It is not rare for the Finnish education system to be praised at the news. Whether it is the high scores in PISA results, excellent teachers or the equality of education. The question remains: why should other countries follow the lead and adapt to the Finnish system?
Well, the short answer is that they shouldn’t. On the other hand, adapting some of the pedagogy, approaches and methods, and fusing them into the local system – now that makes sense.
Yes, there is a curriculum to follow as a teacher – however the teachers in Finland have a lot of independency followed by a whole lot of responsibility.
In general, performance is not observed nor graded – instead there are annual feedback session between the teacher and the student as well as the parents. This allows each child to have a unique and personalised learning path, this also makes learning more effective and motivating.
The parents are greatly involved in the progress and development of the child. This is how the learning is seen as an entirety, a lifelong commitment to learn and develop. The teacher’s asses each student, evaluate their individual learning ability and see them as unique cases – instead of a blank canvas where the curriculum is forced upon to.
One of the major differences between the Finnish Early Childhood Education & Care ideology and the rest of the world, is the approach to learning methods. By no means this is the only difference within the education methods, but surely it is an interesting one.
Learning through play is basically based on the child’s natural cognitive development. When taking about the early years, we must have a child centred approach: children love to play, now that is a fact we cannot overlook.
By supporting this natural element and guiding them within it we are able to increase their motivation to learn and to make is desirable.
Learning through play has been proven to be effective and the fundaments of it, is that it is tailored to the age and development of a child.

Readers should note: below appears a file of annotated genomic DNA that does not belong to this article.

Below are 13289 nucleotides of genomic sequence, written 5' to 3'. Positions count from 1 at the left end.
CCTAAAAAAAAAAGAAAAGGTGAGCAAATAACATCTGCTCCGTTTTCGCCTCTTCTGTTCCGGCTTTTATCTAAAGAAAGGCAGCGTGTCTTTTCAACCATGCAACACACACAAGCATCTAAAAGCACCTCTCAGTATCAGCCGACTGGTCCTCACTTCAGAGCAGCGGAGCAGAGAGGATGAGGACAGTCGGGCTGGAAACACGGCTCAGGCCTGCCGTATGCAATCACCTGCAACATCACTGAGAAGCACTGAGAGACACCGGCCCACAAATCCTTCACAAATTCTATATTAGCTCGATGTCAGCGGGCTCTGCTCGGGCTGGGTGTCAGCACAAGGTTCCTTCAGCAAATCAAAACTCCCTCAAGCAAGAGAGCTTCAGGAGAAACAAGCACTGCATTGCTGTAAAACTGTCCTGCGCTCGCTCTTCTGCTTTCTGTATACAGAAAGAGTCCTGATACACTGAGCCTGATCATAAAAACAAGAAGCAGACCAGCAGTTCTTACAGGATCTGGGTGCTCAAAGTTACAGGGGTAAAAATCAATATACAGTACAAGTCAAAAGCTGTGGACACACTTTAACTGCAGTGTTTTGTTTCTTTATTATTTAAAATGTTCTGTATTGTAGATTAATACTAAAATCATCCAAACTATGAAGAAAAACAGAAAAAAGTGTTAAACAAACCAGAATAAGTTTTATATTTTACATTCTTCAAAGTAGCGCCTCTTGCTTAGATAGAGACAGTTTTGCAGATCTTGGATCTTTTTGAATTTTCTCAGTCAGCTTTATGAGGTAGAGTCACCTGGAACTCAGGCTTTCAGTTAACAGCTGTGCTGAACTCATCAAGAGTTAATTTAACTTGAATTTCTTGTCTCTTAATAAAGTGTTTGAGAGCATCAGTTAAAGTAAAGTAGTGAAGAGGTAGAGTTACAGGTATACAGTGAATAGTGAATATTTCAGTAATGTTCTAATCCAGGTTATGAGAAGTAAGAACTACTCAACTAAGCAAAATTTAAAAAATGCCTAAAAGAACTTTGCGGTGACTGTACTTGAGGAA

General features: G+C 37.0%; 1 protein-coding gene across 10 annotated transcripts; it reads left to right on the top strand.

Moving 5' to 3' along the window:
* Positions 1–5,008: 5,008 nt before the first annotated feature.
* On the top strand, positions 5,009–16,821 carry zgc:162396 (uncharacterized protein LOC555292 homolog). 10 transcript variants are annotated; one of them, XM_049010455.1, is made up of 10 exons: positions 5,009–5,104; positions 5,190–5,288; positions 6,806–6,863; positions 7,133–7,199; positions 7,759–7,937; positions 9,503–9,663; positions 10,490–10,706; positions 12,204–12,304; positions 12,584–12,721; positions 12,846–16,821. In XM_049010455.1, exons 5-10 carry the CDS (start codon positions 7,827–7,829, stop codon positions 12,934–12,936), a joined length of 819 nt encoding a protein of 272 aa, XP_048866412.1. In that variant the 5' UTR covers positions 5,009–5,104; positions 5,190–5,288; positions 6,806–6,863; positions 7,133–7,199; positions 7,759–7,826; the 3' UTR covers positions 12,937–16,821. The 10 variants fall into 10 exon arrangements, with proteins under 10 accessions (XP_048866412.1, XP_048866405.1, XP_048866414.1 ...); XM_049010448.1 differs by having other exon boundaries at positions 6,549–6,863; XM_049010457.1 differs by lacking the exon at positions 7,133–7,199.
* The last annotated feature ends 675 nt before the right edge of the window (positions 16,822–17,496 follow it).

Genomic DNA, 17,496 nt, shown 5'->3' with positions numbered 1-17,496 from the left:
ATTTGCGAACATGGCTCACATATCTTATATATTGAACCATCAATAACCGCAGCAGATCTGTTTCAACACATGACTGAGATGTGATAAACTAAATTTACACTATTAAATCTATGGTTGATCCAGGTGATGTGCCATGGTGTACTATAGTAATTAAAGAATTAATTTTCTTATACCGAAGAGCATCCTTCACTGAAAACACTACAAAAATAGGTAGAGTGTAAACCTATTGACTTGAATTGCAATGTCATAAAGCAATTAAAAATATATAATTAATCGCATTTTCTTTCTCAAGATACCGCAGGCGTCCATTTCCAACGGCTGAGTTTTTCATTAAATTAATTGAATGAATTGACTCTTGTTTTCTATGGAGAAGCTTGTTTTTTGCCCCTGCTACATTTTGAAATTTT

Much of the early childhood education and care in Finland centres around play, free discovery, collaboration, interaction, own initiative, concentration, and learning to take responsibility for one’s own actions. ECEC in Finland emphasizes the so-called soft skills of balanced growth and taking others into account, over quantifiable metrics.
Primary level age children are demanded more of. Still, the focus is on interdisciplinary approach on subjects: allowing the children to form a holistic view of the matter being taught. No subject stand solely alone just like they do not do in real world outside the school premises.
Students in Finland can expect a 15-minute break for every 45 minutes of classroom instruction, and research shows that these kinds of breaks help students stay focused during class.
As changes are being made it is important to understand that localisation is a crucial issue. The aim is not to change or amend the national curriculum at any given location - but to enrich it and focus on the methods the curriculum is being utilised.
Finnish expertise is available overseas these days – however one must identify that changes in such profound matters do not happen overnight.
Huippu Education Ltd. has introduced an ideology of Curriculum Fusion – a way to bring elements of the renown Finnish pedagogy to a local context. For a school to seek this opportunity, they need to be open minded, ready to hand over some responsibility to the teachers from the management and to have the willingness to involve the parents as well as to really see the children as individuals and address that in daily practices.